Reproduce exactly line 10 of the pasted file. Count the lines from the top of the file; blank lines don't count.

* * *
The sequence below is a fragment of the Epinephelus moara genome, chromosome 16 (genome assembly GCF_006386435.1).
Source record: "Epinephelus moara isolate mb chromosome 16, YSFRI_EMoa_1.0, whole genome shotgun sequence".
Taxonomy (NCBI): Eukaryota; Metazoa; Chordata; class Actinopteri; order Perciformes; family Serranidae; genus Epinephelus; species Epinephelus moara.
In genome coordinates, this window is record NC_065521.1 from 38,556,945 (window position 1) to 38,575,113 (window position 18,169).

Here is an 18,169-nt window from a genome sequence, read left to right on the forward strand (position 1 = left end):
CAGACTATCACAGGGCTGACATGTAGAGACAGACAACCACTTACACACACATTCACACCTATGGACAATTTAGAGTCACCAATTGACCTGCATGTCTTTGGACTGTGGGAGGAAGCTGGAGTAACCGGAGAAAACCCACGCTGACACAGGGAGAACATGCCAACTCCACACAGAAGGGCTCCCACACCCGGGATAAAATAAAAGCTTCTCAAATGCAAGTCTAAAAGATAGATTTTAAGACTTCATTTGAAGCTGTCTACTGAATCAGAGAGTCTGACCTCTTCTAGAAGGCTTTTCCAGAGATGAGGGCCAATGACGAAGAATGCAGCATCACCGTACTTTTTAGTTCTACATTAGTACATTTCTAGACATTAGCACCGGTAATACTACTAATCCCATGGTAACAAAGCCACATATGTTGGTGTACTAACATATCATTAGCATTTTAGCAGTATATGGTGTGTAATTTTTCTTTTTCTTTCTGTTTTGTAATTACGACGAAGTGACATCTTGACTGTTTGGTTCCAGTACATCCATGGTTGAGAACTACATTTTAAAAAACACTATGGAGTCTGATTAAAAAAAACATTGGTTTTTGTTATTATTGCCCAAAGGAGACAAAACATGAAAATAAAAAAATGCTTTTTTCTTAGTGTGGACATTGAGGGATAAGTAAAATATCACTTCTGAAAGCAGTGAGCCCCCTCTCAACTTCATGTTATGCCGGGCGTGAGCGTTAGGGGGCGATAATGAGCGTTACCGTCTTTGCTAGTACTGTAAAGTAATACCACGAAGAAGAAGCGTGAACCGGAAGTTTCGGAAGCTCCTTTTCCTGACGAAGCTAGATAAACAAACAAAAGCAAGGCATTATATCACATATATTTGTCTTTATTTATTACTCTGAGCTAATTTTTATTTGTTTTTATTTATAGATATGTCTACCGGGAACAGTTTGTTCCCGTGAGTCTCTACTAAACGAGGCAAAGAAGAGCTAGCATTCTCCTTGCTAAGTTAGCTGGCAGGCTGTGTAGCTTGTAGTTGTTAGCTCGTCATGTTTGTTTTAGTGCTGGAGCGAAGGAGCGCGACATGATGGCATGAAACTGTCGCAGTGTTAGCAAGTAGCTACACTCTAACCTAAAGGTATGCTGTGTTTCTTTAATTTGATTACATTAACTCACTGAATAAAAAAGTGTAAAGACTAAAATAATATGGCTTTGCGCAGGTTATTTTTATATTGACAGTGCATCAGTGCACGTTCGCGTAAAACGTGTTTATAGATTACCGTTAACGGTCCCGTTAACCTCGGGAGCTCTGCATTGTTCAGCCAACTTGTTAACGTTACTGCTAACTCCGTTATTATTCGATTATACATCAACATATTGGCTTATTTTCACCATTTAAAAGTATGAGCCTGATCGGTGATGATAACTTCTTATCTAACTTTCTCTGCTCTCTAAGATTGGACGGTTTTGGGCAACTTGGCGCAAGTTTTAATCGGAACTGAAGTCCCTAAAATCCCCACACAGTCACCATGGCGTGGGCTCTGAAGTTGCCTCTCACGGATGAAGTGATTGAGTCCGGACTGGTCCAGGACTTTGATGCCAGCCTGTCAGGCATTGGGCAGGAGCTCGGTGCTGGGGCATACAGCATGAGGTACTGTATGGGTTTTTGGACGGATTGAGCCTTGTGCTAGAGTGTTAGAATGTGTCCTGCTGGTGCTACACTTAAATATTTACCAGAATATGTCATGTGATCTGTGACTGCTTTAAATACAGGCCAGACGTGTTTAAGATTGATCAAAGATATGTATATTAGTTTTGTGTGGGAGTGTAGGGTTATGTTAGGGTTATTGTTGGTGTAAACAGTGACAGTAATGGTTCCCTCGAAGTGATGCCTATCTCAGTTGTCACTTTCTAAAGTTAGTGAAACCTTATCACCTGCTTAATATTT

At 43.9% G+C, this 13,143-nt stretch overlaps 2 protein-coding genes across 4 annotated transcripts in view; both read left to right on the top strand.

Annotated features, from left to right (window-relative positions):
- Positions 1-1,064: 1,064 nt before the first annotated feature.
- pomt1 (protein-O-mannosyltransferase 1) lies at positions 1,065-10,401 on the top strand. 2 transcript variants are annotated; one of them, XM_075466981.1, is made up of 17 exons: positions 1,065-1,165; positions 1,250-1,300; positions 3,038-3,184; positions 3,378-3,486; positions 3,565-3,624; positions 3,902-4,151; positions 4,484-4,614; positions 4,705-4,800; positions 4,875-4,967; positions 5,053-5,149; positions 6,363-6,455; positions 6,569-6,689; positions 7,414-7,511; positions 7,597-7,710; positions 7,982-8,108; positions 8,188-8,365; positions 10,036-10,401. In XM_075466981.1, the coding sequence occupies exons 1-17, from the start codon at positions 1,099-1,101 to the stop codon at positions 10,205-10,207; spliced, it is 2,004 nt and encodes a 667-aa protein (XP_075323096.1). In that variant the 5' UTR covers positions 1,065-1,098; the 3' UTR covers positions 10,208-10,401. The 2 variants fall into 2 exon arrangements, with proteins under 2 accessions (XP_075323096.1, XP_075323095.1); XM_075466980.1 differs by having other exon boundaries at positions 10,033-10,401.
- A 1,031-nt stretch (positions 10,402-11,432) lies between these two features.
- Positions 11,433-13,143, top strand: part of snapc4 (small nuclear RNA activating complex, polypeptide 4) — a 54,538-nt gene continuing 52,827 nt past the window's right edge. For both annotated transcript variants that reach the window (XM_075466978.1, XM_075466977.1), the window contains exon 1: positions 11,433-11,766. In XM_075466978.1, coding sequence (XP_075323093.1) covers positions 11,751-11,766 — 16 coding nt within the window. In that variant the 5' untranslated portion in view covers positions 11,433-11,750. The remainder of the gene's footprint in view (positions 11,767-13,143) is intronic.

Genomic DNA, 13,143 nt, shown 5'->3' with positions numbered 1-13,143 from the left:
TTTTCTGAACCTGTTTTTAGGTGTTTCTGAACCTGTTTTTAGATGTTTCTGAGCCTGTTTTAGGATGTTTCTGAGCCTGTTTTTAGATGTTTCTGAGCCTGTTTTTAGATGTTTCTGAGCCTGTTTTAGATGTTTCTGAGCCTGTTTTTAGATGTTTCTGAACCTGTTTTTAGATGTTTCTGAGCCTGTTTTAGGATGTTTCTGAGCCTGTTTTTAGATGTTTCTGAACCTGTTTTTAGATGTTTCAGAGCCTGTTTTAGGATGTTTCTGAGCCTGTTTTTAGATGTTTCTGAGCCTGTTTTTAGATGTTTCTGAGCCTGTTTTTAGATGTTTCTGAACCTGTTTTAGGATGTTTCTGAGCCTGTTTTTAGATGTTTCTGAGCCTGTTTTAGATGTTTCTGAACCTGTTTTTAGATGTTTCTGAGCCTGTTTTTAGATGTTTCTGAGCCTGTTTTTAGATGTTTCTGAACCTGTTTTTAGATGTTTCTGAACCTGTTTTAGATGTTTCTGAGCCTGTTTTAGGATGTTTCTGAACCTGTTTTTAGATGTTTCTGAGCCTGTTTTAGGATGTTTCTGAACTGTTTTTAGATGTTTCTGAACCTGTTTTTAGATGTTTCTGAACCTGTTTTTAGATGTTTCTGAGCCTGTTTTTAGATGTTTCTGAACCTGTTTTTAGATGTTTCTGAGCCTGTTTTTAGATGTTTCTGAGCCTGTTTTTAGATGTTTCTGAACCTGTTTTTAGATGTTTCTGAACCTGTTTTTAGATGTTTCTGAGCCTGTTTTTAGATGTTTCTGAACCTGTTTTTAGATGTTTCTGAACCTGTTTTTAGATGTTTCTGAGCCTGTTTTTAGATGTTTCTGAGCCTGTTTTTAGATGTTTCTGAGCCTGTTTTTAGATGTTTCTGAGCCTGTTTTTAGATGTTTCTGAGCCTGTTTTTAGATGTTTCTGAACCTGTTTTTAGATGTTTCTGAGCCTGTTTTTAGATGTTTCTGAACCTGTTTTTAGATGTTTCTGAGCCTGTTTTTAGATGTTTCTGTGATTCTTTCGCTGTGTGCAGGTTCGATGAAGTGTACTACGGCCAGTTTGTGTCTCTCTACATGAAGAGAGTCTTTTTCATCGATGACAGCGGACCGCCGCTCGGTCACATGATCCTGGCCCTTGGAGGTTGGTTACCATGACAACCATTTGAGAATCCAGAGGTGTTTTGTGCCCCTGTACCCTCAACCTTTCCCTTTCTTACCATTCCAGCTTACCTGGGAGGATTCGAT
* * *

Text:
- pomt1 (protein-O-mannosyltransferase 1) lies at positions 1,065-10,401 on the top strand. 2 transcript variants are annotated; one of them, XM_075466981.1, is made up of 17 exons: positions 1,065-1,165; positions 1,250-1,300; positions 3,038-3,184; positions 3,378-3,486; positions 3,565-3,624; positions 3,902-4,151; positions 4,484-4,614; positions 4,705-4,800; positions 4,875-4,967; positions 5,053-5,149; positions 6,363-6,455; positions 6,569-6,689; positions 7,414-7,511; positions 7,597-7,710; positions 7,982-8,108; positions 8,188-8,365; positions 10,036-10,401. In XM_075466981.1, the coding sequence occupies exons 1-17, from the start codon at positions 1,099-1,101 to the stop codon at positions 10,205-10,207; spliced, it is 2,004 nt and encodes a 667-aa protein (XP_075323096.1). In that variant the 5' UTR covers positions 1,065-1,098; the 3' UTR covers positions 10,208-10,401. The 2 variants fall into 2 exon arrangements, with proteins under 2 accessions (XP_075323096.1, XP_075323095.1); XM_075466980.1 differs by having other exon boundaries at positions 10,033-10,401.